Sigourney Kiwanis host Grassley

U.S. Senator Chuck Grassley speaks with Sigourney Kiwanis members on Wednesday, Feb. 21, taking questions on a wide variety of federal topics.

            U.S. Senator Chuck Grassley (R) was welcomed to Sigourney by members of Kiwanis and the public as he took questions related to federal topics on Wednesday, Feb. 21.

            The senior senator of Iowa came to town by invitation from Kiwanis and spent a majority of his time at Keokuk County Bowl listening and addressing federal concerns ranging from health care to college debt. Introducing the senator was Jim Morlan, a member of Kiwanis and Sigourney City Councilman.

“Senator Grassley likes to talk to small groups and organizations like Kiwanis to get the feel of citizens around the state,” Morlan said. “His office contacted Lyle Donald to see if he could stop here and talk with us.”

While topics concentrated on federal issues, Bill Northey’s lingering nomination as USDA undersecretary for farm and foreign ag services was presented before Grassley, a supporter of Northey and a member of the Committee on Agriculture, Nutrition and Forestry.

            “He is being held up for something that is not wrong with him, but the oil companies don’t like ethanol,” Grassley said. “[Senator Ted Cruz] represents the oil industry and he’s holding [the nomination up]. Northey is an innocent victim. Cruz objected to the motion and has since last November, and we don’t know where to go.”

According to Grassley, one person could solve this hold up by the junior senator from Texas: the leader of the U.S. Senate, Mitch McConnell of Kentucky.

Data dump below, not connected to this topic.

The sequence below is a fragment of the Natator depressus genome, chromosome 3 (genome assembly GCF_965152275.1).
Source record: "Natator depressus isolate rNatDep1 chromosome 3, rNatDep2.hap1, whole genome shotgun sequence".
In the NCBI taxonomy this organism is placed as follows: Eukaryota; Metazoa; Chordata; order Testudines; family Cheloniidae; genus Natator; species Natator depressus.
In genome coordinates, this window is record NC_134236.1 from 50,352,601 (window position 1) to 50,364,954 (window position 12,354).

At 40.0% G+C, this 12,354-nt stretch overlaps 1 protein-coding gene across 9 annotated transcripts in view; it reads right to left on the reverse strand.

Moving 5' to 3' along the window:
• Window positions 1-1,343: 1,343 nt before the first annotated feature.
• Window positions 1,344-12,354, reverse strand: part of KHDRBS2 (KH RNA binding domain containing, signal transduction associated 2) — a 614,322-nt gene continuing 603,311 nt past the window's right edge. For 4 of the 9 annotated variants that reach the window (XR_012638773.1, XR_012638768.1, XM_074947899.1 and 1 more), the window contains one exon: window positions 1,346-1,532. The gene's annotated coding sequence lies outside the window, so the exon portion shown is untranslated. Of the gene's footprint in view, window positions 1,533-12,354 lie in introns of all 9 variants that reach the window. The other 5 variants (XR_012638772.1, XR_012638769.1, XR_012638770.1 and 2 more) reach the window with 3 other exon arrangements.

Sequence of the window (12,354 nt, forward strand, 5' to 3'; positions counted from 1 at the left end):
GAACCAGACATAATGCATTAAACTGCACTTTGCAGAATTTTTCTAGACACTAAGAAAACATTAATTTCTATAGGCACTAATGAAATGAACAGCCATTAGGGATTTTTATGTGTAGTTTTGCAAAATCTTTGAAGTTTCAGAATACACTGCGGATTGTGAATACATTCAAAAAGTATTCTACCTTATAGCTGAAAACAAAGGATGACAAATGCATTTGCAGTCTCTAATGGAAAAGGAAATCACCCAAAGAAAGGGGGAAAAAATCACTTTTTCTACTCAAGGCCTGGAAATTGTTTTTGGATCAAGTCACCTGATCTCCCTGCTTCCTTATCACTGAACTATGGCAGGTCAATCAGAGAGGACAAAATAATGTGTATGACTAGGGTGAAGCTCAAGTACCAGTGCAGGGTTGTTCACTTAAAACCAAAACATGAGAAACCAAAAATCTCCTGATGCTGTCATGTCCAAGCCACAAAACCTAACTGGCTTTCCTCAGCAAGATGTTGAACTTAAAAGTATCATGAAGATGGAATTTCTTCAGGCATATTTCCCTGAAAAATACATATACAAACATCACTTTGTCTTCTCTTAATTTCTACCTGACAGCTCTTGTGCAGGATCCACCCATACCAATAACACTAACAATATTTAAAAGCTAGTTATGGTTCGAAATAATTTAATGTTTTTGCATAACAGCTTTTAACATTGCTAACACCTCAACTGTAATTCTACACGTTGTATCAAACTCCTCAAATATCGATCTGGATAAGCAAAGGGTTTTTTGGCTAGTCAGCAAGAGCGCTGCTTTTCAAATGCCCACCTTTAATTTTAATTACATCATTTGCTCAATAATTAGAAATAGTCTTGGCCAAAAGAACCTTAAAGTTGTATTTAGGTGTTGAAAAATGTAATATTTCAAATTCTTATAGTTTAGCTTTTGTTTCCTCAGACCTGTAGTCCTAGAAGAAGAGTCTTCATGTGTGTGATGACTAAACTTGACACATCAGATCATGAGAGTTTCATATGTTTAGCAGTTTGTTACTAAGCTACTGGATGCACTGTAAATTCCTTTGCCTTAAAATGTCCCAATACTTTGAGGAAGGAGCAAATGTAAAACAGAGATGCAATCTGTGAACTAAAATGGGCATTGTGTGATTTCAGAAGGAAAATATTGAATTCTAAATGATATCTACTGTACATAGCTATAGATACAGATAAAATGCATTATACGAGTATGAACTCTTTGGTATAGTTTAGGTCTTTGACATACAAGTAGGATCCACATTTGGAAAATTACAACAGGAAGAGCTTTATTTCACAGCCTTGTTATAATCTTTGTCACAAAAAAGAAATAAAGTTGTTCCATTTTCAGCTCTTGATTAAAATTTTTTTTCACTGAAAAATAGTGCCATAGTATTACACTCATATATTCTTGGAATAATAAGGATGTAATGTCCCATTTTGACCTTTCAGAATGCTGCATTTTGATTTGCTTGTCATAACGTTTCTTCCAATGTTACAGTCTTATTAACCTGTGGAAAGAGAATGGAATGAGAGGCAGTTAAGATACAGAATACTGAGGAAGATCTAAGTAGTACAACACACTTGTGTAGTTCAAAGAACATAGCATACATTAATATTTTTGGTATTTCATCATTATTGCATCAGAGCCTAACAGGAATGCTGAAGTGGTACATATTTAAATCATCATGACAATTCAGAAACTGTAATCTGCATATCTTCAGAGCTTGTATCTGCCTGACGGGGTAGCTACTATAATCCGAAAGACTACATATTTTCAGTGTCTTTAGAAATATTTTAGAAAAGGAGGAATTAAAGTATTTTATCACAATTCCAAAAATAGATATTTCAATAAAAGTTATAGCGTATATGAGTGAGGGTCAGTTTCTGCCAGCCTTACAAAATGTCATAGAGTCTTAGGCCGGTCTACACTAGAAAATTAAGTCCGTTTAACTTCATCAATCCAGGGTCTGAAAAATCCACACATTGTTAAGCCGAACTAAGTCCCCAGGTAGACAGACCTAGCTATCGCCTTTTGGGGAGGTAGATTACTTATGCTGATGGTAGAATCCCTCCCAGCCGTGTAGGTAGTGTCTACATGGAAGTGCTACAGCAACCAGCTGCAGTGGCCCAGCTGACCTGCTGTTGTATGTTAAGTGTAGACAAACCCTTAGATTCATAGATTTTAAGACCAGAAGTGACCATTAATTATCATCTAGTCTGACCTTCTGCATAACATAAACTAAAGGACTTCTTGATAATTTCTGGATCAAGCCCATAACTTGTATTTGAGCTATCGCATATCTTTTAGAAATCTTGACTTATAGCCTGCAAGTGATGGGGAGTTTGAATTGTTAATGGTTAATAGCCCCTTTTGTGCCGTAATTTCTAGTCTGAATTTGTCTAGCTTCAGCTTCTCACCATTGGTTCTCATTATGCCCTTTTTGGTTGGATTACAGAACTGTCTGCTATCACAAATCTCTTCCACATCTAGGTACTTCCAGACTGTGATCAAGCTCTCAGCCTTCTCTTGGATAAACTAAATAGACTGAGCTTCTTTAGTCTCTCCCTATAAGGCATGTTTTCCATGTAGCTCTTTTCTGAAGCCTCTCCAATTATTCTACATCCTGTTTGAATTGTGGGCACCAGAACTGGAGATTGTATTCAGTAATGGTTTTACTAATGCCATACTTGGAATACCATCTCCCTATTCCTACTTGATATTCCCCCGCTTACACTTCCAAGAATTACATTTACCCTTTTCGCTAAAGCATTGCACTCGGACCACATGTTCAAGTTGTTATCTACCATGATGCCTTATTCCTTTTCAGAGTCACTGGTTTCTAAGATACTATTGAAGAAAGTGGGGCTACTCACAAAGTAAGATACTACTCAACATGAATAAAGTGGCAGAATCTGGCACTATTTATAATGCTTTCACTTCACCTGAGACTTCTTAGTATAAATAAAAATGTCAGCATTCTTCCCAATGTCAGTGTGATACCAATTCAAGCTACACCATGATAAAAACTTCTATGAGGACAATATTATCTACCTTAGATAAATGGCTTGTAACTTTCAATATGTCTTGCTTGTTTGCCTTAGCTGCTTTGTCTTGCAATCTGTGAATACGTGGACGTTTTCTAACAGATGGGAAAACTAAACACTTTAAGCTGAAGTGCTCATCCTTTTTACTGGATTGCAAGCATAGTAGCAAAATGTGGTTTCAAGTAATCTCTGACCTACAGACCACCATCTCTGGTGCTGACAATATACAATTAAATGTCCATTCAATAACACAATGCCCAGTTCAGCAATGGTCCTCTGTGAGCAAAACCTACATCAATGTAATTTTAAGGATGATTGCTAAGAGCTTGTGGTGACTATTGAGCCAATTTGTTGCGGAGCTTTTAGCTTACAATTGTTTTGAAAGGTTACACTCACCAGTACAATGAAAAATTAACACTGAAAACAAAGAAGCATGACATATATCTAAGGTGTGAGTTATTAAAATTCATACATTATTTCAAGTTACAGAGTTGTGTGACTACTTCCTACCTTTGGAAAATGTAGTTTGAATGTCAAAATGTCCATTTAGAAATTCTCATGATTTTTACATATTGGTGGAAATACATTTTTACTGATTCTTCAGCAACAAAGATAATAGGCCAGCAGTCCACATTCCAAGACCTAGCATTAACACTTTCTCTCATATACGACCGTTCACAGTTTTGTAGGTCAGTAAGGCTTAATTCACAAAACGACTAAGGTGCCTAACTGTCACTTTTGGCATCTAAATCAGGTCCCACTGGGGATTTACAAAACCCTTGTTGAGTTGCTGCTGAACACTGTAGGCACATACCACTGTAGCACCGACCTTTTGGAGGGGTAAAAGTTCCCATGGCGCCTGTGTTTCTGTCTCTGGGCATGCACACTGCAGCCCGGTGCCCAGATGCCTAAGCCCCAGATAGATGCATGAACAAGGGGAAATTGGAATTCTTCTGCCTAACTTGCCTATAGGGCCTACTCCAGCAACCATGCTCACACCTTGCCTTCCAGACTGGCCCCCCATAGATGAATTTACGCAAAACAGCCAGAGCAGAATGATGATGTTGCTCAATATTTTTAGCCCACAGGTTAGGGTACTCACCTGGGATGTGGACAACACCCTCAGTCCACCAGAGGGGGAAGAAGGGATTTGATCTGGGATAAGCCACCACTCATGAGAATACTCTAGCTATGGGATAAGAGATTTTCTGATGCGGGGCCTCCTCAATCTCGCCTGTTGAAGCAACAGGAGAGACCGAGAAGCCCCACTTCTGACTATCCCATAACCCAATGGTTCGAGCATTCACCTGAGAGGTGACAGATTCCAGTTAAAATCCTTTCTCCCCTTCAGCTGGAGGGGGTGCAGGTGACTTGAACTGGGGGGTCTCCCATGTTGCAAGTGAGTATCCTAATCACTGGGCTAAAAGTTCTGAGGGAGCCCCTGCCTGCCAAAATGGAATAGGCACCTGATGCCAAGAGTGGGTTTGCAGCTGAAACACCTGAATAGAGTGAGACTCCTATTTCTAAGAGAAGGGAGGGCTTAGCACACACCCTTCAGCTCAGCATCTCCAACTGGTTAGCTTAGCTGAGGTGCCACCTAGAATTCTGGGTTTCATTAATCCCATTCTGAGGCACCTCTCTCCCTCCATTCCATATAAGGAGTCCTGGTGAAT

“Senator McConnell could file what you call a discharge position with 17 signatures and then vote on it,” Grassley said. “You’d easily get the votes to stop debate and you’d easily get the votes to pass it. [Senator] Ernst and I have pleaded with McConnell on at least two occasions and I wrote a hand-written note, but never even got an answer.” 

This and many other topics, including gun control, have been presented to Grassley during recent town meetings and stops during the President’s Day recess and he predicted would continue as he made his way later that day to Ottumwa and Bloomfield.

            “I’ll have 14 meetings this week and if almost everyone brings up an issue, such as the gun issue, it tells me that people are very sensitive about that and it’s on their mind,” Grassley said. “The things you hear most often are what comes through my emails most often.”

Please view the February 28 edition of The News-Review for the full story.